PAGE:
In the Far East, the forces of finance ruled over a devastating year for Asian markets. The financial crisis began in the summer, when Thailand devalued its currency, the baht. Countries around the Pacific followed, with weakened currencies uncovering weak banking systems and poor financial management. Thailand suspended licenses for 58 finance companies in August. South Korea's currency, the won, lost half its value by year's end. Still in possession of 30 percent of the world's economy, Asian countries were looking to Big Brother-in this case, the International Monetary Fund and the World Bank-for a bailout.
Only China and Hong Kong appeared unscathed by the crisis, although leaders are plainly worried that financial mistakes could present political challenges to the ruling Communist Party. Panic selling and sporadic losses in Hong Kong's stock market did not keep a key index, published by The Wall Street Journal and the Heritage Foundation, from declaring Hong Kong the freest economy in the world.
Hong Kong reverted to Chinese control July 1 after 150 years as a British protectorate. Beijing pledged to keep its hands off Hong Kong's way of doing business, promising "one country, two systems," but quickly moved in to appoint its own legislators to replace a democratically elected assembly and curtail Hong Kong's Bill of Rights.
President Clinton accused Chinese President Jiang Zemin of "being on the wrong side of history" when it came to human rights in China. But the reference from former President Reagan's hawkish "Evil Empire" speech was lost on human-rights advocates dismayed by the pomp accompanying the Chinese leader's October summit with Mr. Clinton. A 21-gun salute greeted the Communist leader on the White House lawn, a ceremony preceded by tours of shrines to democracy like Williamsburg and followed by a state dinner.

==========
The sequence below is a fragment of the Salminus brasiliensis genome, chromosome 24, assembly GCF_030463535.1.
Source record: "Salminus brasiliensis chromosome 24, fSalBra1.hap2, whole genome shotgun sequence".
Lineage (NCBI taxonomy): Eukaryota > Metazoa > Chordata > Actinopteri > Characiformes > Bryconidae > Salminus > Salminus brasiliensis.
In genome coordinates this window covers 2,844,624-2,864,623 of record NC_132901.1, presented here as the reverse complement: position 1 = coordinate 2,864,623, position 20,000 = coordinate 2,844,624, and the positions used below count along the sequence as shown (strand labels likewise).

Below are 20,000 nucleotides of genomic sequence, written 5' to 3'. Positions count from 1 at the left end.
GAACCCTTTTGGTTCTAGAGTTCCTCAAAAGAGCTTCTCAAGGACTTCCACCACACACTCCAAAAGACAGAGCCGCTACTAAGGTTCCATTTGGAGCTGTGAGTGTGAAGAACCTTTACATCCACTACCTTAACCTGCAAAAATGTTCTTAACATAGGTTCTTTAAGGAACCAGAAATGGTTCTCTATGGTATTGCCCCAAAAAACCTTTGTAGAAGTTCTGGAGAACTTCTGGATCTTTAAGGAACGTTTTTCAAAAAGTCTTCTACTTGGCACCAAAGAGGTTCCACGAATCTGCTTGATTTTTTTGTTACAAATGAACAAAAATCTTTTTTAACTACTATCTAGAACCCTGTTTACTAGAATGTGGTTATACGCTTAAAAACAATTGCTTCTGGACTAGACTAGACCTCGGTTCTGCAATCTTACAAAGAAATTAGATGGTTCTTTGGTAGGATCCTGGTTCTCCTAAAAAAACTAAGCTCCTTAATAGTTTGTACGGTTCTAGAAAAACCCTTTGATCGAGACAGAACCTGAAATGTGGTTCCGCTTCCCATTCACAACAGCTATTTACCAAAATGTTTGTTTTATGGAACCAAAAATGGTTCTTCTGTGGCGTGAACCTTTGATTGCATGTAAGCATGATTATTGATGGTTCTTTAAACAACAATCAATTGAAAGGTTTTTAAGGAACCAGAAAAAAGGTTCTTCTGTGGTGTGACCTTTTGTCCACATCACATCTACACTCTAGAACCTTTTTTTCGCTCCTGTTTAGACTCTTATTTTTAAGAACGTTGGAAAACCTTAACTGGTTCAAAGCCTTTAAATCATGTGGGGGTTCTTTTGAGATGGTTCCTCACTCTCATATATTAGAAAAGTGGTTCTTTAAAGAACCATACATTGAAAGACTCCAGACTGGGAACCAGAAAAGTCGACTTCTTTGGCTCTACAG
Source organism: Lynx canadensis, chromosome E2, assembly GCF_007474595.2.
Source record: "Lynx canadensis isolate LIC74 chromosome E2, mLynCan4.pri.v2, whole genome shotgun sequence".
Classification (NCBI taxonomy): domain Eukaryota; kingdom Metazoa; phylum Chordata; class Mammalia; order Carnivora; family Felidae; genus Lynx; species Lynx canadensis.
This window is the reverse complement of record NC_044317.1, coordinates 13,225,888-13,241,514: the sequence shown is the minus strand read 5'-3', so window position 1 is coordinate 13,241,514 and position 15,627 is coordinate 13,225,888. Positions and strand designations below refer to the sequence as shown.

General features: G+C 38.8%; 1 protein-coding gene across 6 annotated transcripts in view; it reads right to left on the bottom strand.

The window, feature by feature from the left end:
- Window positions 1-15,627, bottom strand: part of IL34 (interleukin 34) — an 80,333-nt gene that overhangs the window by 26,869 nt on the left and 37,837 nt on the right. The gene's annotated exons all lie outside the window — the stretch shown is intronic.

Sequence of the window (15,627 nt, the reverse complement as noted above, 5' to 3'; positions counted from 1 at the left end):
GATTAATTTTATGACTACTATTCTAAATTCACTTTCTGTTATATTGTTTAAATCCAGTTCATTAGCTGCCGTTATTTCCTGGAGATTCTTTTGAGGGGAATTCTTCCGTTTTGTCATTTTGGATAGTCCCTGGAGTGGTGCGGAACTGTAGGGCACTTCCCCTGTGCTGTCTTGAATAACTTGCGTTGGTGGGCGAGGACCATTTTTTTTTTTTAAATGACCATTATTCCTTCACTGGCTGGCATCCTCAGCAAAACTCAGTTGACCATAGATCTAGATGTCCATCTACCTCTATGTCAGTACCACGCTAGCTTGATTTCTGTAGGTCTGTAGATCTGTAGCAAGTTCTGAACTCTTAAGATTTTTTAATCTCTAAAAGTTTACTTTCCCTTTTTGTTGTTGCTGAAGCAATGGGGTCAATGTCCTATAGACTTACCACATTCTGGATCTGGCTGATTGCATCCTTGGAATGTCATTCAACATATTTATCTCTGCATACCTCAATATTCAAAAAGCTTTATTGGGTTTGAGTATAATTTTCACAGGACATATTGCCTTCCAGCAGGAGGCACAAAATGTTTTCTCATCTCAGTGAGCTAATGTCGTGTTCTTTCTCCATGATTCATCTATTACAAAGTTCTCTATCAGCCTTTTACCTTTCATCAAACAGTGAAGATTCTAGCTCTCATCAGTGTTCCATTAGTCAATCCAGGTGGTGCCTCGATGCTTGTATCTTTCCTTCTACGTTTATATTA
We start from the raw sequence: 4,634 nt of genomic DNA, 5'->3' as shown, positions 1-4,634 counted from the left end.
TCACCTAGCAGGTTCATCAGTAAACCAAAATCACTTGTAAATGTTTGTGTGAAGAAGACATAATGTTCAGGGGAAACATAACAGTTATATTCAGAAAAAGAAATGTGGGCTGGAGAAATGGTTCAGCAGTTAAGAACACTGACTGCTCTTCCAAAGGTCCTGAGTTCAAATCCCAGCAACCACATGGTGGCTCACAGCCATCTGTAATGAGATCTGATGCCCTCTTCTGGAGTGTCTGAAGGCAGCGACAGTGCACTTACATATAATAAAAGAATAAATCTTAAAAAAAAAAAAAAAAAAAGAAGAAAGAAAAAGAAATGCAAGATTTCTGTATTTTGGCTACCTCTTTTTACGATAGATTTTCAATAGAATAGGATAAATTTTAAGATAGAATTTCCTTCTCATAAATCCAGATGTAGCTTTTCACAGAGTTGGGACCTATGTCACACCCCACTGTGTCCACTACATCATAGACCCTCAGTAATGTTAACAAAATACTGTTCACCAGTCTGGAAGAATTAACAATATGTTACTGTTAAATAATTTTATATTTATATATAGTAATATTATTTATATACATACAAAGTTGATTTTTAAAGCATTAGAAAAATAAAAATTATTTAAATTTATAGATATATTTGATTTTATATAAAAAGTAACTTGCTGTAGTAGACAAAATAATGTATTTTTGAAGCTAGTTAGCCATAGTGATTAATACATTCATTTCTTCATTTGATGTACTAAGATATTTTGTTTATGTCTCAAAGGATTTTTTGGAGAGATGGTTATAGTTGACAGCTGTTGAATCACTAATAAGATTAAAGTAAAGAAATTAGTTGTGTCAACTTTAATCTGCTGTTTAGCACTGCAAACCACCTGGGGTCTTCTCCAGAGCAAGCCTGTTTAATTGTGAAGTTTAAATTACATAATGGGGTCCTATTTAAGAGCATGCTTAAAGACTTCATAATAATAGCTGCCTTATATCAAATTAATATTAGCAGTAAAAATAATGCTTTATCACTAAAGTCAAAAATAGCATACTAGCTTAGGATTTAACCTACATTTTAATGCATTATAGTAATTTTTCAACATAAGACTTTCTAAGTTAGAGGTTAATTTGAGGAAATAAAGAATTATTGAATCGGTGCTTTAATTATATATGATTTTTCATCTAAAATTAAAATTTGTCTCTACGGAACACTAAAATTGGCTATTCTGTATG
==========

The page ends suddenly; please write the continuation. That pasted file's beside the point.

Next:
Mr. Clinton continued his policy of "constructive engagement" with China even after the U.S. State Department ripped Beijing in a human-rights report issued last January. It concluded that no political dissidents were left free in China; all had been sent to prison or into exile. After the Clinton-Jiang summit, however, China abruptly released Wei Jingsheng, a Beijing Zoo electrician who became the country's leading dissident. Mr. Wei, 48, was in the second year of his second sentence, a 14-year term for "counterrevolutionary activities," and suffering from poor health and beatings, when he was released.